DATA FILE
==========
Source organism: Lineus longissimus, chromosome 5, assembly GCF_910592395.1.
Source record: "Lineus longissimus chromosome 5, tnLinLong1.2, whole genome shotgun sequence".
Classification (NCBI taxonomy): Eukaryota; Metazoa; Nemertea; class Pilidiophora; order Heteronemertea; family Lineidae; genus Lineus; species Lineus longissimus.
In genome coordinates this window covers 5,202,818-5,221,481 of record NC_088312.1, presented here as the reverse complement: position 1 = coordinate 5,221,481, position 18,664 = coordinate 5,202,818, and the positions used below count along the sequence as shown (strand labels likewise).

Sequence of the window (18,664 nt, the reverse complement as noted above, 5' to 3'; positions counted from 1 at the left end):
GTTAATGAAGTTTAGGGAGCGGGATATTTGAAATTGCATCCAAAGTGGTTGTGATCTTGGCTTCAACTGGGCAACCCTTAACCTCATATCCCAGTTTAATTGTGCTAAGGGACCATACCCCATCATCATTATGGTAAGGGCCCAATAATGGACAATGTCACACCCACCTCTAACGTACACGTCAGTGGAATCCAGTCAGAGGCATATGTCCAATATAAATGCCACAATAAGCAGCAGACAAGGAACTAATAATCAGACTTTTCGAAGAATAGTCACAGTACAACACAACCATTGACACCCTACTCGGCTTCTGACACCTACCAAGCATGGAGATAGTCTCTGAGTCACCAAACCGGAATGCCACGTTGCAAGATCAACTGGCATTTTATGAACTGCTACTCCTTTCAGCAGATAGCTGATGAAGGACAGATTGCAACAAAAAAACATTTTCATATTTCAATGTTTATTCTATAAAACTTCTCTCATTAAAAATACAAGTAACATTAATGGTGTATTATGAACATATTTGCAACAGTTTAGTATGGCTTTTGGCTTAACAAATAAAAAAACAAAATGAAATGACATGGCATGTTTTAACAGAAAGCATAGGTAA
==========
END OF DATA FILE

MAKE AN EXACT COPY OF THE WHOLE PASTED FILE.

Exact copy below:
Source organism: Lineus longissimus, chromosome 5, assembly GCF_910592395.1.
Source record: "Lineus longissimus chromosome 5, tnLinLong1.2, whole genome shotgun sequence".
Classification (NCBI taxonomy): Eukaryota; Metazoa; Nemertea; class Pilidiophora; order Heteronemertea; family Lineidae; genus Lineus; species Lineus longissimus.
In genome coordinates this window covers 5,202,818-5,221,481 of record NC_088312.1, presented here as the reverse complement: position 1 = coordinate 5,221,481, position 18,664 = coordinate 5,202,818, and the positions used below count along the sequence as shown (strand labels likewise).

Sequence of the window (18,664 nt, the reverse complement as noted above, 5' to 3'; positions counted from 1 at the left end):
GTTAATGAAGTTTAGGGAGCGGGATATTTGAAATTGCATCCAAAGTGGTTGTGATCTTGGCTTCAACTGGGCAACCCTTAACCTCATATCCCAGTTTAATTGTGCTAAGGGACCATACCCCATCATCATTATGGTAAGGGCCCAATAATGGACAATGTCACACCCACCTCTAACGTACACGTCAGTGGAATCCAGTCAGAGGCATATGTCCAATATAAATGCCACAATAAGCAGCAGACAAGGAACTAATAATCAGACTTTTCGAAGAATAGTCACAGTACAACACAACCATTGACACCCTACTCGGCTTCTGACACCTACCAAGCATGGAGATAGTCTCTGAGTCACCAAACCGGAATGCCACGTTGCAAGATCAACTGGCATTTTATGAACTGCTACTCCTTTCAGCAGATAGCTGATGAAGGACAGATTGCAACAAAAAAACATTTTCATATTTCAATGTTTATTCTATAAAACTTCTCTCATTAAAAATACAAGTAACATTAATGGTGTATTATGAACATATTTGCAACAGTTTAGTATGGCTTTTGGCTTAACAAATAAAAAAACAAAATGAAATGACATGGCATGTTTTAACAGAAAGCATAGGTAA